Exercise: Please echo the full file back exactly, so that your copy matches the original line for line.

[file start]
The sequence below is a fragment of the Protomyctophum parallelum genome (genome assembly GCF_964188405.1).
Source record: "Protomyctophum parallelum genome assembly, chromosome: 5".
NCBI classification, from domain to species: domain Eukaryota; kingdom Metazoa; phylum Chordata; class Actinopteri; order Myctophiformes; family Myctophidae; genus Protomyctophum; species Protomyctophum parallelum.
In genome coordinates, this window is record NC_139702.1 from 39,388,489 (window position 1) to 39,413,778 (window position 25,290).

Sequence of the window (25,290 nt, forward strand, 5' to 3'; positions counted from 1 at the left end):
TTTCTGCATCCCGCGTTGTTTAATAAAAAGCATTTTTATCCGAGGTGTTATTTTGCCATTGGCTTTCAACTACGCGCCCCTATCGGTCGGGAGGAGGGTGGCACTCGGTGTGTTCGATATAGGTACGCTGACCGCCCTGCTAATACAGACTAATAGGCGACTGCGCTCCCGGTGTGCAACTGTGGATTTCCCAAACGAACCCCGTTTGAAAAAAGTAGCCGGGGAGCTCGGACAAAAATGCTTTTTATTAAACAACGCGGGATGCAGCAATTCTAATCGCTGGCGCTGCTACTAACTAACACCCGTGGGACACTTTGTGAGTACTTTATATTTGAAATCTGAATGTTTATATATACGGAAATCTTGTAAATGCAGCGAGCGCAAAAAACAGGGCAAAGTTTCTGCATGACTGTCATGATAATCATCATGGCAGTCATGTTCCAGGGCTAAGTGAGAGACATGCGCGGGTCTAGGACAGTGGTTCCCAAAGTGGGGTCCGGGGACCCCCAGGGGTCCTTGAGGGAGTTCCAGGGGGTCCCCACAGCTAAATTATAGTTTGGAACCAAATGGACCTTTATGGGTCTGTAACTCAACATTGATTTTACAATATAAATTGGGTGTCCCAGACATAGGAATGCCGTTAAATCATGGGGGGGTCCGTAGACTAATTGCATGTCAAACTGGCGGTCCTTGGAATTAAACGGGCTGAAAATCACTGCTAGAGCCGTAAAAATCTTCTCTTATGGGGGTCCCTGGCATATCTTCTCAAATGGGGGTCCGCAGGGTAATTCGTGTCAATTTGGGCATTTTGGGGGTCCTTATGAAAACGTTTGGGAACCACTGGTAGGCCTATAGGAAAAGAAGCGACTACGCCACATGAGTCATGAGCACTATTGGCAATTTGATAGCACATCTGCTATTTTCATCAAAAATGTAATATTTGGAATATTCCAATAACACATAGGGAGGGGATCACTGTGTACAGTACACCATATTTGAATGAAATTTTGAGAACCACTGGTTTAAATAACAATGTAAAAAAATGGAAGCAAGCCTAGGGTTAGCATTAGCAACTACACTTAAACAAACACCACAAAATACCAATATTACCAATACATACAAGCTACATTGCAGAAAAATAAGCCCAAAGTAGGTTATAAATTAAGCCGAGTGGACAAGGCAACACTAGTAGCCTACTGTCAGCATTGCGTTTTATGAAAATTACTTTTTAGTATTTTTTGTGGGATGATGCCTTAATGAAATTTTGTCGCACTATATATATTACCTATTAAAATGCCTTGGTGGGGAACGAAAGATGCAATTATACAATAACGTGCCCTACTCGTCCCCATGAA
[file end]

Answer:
The sequence below is a fragment of the Protomyctophum parallelum genome (genome assembly GCF_964188405.1).
Source record: "Protomyctophum parallelum genome assembly, chromosome: 5".
NCBI classification, from domain to species: domain Eukaryota; kingdom Metazoa; phylum Chordata; class Actinopteri; order Myctophiformes; family Myctophidae; genus Protomyctophum; species Protomyctophum parallelum.
In genome coordinates, this window is record NC_139702.1 from 39,388,489 (window position 1) to 39,413,778 (window position 25,290).

Sequence of the window (25,290 nt, forward strand, 5' to 3'; positions counted from 1 at the left end):
TTTCTGCATCCCGCGTTGTTTAATAAAAAGCATTTTTATCCGAGGTGTTATTTTGCCATTGGCTTTCAACTACGCGCCCCTATCGGTCGGGAGGAGGGTGGCACTCGGTGTGTTCGATATAGGTACGCTGACCGCCCTGCTAATACAGACTAATAGGCGACTGCGCTCCCGGTGTGCAACTGTGGATTTCCCAAACGAACCCCGTTTGAAAAAAGTAGCCGGGGAGCTCGGACAAAAATGCTTTTTATTAAACAACGCGGGATGCAGCAATTCTAATCGCTGGCGCTGCTACTAACTAACACCCGTGGGACACTTTGTGAGTACTTTATATTTGAAATCTGAATGTTTATATATACGGAAATCTTGTAAATGCAGCGAGCGCAAAAAACAGGGCAAAGTTTCTGCATGACTGTCATGATAATCATCATGGCAGTCATGTTCCAGGGCTAAGTGAGAGACATGCGCGGGTCTAGGACAGTGGTTCCCAAAGTGGGGTCCGGGGACCCCCAGGGGTCCTTGAGGGAGTTCCAGGGGGTCCCCACAGCTAAATTATAGTTTGGAACCAAATGGACCTTTATGGGTCTGTAACTCAACATTGATTTTACAATATAAATTGGGTGTCCCAGACATAGGAATGCCGTTAAATCATGGGGGGGTCCGTAGACTAATTGCATGTCAAACTGGCGGTCCTTGGAATTAAACGGGCTGAAAATCACTGCTAGAGCCGTAAAAATCTTCTCTTATGGGGGTCCCTGGCATATCTTCTCAAATGGGGGTCCGCAGGGTAATTCGTGTCAATTTGGGCATTTTGGGGGTCCTTATGAAAACGTTTGGGAACCACTGGTAGGCCTATAGGAAAAGAAGCGACTACGCCACATGAGTCATGAGCACTATTGGCAATTTGATAGCACATCTGCTATTTTCATCAAAAATGTAATATTTGGAATATTCCAATAACACATAGGGAGGGGATCACTGTGTACAGTACACCATATTTGAATGAAATTTTGAGAACCACTGGTTTAAATAACAATGTAAAAAAATGGAAGCAAGCCTAGGGTTAGCATTAGCAACTACACTTAAACAAACACCACAAAATACCAATATTACCAATACATACAAGCTACATTGCAGAAAAATAAGCCCAAAGTAGGTTATAAATTAAGCCGAGTGGACAAGGCAACACTAGTAGCCTACTGTCAGCATTGCGTTTTATGAAAATTACTTTTTAGTATTTTTTGTGGGATGATGCCTTAATGAAATTTTGTCGCACTATATATATTACCTATTAAAATGCCTTGGTGGGGAACGAAAGATGCAATTATACAATAACGTGCCCTACTCGTCCCCATGAA